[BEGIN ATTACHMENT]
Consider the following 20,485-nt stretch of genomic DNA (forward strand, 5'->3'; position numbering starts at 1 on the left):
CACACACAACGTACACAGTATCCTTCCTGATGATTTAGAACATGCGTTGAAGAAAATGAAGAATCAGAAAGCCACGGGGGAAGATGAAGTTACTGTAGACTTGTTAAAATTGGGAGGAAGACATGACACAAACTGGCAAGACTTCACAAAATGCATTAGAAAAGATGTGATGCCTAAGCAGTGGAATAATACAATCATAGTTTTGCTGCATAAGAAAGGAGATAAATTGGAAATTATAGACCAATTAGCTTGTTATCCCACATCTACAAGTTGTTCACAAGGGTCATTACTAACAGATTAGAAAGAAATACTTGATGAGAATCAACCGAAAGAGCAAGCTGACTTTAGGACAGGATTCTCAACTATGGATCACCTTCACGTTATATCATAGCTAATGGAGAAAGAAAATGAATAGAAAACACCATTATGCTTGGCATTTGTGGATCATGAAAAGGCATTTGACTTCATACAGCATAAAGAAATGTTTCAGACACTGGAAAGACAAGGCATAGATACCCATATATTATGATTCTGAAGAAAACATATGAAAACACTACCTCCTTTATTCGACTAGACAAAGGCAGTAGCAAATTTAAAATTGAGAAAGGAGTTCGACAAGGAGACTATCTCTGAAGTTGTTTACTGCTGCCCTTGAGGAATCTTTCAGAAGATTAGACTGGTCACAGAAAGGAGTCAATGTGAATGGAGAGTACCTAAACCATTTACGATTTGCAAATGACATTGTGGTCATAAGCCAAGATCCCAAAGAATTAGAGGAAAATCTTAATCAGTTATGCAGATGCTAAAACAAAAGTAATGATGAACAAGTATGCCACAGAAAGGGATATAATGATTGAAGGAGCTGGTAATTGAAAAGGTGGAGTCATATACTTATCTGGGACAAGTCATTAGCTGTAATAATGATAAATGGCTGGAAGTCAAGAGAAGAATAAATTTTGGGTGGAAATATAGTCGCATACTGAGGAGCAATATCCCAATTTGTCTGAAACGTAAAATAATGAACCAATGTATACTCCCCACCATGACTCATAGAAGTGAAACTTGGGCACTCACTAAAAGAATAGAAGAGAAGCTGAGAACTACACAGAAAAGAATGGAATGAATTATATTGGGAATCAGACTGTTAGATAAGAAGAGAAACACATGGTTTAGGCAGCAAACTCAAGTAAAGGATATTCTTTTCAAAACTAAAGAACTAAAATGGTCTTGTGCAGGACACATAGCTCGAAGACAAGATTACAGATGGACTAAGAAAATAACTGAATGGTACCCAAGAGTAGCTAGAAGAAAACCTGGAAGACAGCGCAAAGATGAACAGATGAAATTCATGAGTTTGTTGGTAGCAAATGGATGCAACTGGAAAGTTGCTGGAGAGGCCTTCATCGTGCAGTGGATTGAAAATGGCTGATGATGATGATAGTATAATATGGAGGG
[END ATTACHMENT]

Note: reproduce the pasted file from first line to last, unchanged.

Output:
Consider the following 20,485-nt stretch of genomic DNA (forward strand, 5'->3'; position numbering starts at 1 on the left):
CACACACAACGTACACAGTATCCTTCCTGATGATTTAGAACATGCGTTGAAGAAAATGAAGAATCAGAAAGCCACGGGGGAAGATGAAGTTACTGTAGACTTGTTAAAATTGGGAGGAAGACATGACACAAACTGGCAAGACTTCACAAAATGCATTAGAAAAGATGTGATGCCTAAGCAGTGGAATAATACAATCATAGTTTTGCTGCATAAGAAAGGAGATAAATTGGAAATTATAGACCAATTAGCTTGTTATCCCACATCTACAAGTTGTTCACAAGGGTCATTACTAACAGATTAGAAAGAAATACTTGATGAGAATCAACCGAAAGAGCAAGCTGACTTTAGGACAGGATTCTCAACTATGGATCACCTTCACGTTATATCATAGCTAATGGAGAAAGAAAATGAATAGAAAACACCATTATGCTTGGCATTTGTGGATCATGAAAAGGCATTTGACTTCATACAGCATAAAGAAATGTTTCAGACACTGGAAAGACAAGGCATAGATACCCATATATTATGATTCTGAAGAAAACATATGAAAACACTACCTCCTTTATTCGACTAGACAAAGGCAGTAGCAAATTTAAAATTGAGAAAGGAGTTCGACAAGGAGACTATCTCTGAAGTTGTTTACTGCTGCCCTTGAGGAATCTTTCAGAAGATTAGACTGGTCACAGAAAGGAGTCAATGTGAATGGAGAGTACCTAAACCATTTACGATTTGCAAATGACATTGTGGTCATAAGCCAAGATCCCAAAGAATTAGAGGAAAATCTTAATCAGTTATGCAGATGCTAAAACAAAAGTAATGATGAACAAGTATGCCACAGAAAGGGATATAATGATTGAAGGAGCTGGTAATTGAAAAGGTGGAGTCATATACTTATCTGGGACAAGTCATTAGCTGTAATAATGATAAATGGCTGGAAGTCAAGAGAAGAATAAATTTTGGGTGGAAATATAGTCGCATACTGAGGAGCAATATCCCAATTTGTCTGAAACGTAAAATAATGAACCAATGTATACTCCCCACCATGACTCATAGAAGTGAAACTTGGGCACTCACTAAAAGAATAGAAGAGAAGCTGAGAACTACACAGAAAAGAATGGAATGAATTATATTGGGAATCAGACTGTTAGATAAGAAGAGAAACACATGGTTTAGGCAGCAAACTCAAGTAAAGGATATTCTTTTCAAAACTAAAGAACTAAAATGGTCTTGTGCAGGACACATAGCTCGAAGACAAGATTACAGATGGACTAAGAAAATAACTGAATGGTACCCAAGAGTAGCTAGAAGAAAACCTGGAAGACAGCGCAAAGATGAACAGATGAAATTCATGAGTTTGTTGGTAGCAAATGGATGCAACTGGAAAGTTGCTGGAGAGGCCTTCATCGTGCAGTGGATTGAAAATGGCTGATGATGATGATAGTATAATATGGAGGG